Healthy Food Diet: 7 Day Clean Eating Challenge
Boost your energy, get better skin, and control your appetite. We make it easy! Just follow these 5 rules
Do you feel like your diet needs a fresh start? When life happens and you abandon healthy food in favor of whatever is nearby or comes out of a packet or pouch, it's time for a "clean" break. That's why we're bringing you SHAPE's 7-Day Clean Eating Challenge. It's easy and the payoffs include skyrocketing energy, weight loss, better control over your appetite, and even better looking skin.
Just follow these 5 simple rules and try our clean-eating meal ideas:
1) Eat only whole foods. That means eating oats and blueberries rather than a blueberry muffin. When you eat packaged foods, only buy brands that contain “real food” ingredients--ingredients you easily recognize, can pronounce, and would use to make a “from scratch” version in your own kitchen. If a food contains even one ingredient that makes you think “huh?” skip it, at least during the clean eating challenge.
RELATED: For a super healthy and delicious snack, watch Heidi Klum make homemade hummus and kale chips, then try the recipe yourself.
2) Keep meals simple. Delicious, healthy food doesn’t have to contain a lot of ingredients. Keep your meal ingredients to a minimum—just be sure to include a source of whole grains, lean protein and healthy fat at each meal. For example, veggies and shrimp stir fried in sesame oil over a bed of brown rice seems restaurant quality but can be whipped up faster than takeout.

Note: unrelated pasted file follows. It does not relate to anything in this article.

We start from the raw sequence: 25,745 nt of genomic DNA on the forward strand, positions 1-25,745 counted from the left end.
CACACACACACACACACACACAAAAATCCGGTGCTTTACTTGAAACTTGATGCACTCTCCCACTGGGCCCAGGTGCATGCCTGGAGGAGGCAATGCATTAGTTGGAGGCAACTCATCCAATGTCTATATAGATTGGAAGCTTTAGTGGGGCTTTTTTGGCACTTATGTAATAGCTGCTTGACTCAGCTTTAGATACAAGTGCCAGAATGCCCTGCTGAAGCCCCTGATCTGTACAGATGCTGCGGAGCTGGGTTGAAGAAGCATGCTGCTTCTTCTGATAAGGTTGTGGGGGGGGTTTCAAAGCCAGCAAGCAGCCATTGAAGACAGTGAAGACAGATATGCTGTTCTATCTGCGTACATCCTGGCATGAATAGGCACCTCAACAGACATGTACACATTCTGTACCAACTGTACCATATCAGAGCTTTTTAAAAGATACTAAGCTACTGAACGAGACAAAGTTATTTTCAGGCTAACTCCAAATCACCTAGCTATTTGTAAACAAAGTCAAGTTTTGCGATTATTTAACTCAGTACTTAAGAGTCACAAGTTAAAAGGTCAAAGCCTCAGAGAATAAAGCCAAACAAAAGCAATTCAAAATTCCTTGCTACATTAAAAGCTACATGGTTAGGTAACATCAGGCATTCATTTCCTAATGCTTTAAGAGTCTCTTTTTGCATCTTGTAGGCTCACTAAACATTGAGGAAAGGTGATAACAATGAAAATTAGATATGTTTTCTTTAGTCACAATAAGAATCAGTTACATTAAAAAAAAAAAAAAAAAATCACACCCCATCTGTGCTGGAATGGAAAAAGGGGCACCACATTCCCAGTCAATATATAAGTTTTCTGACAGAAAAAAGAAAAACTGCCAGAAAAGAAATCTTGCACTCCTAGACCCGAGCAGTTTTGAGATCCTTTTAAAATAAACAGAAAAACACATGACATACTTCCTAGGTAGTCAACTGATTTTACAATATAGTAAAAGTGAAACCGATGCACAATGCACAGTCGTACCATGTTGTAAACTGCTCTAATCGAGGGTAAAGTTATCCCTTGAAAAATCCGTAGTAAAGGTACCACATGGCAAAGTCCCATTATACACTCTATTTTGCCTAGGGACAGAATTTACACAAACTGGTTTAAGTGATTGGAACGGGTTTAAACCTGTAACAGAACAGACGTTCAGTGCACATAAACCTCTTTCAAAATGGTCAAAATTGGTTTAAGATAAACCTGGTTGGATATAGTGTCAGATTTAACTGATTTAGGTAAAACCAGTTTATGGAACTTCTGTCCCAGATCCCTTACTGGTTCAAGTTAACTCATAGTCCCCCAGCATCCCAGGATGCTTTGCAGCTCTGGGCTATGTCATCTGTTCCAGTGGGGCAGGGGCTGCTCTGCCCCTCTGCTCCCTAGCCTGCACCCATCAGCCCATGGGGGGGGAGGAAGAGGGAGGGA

3) Eat slower. Put your fork or spoon down between every bite, and focus on the flavors and textures of your food.
4) Eat on a regular schedule. Try not to let more than about 4 hours go by between meals or snacks. Steady meal timing helps regulate your digestive system, blood sugar and insulin levels, and appetite.
RELATED: When you do your food shopping for the week, be sure to avoid these grocery store fat traps that can make you gain weight.
5) Listen to your body. Eat when you’re hungry and stop when you’re full, meaning satisfied, not stuffed. The recipes here intentionally don’t provide amounts. That’s so you get used to relying on your hunger and fullness cues to tell you when to stop and start eating.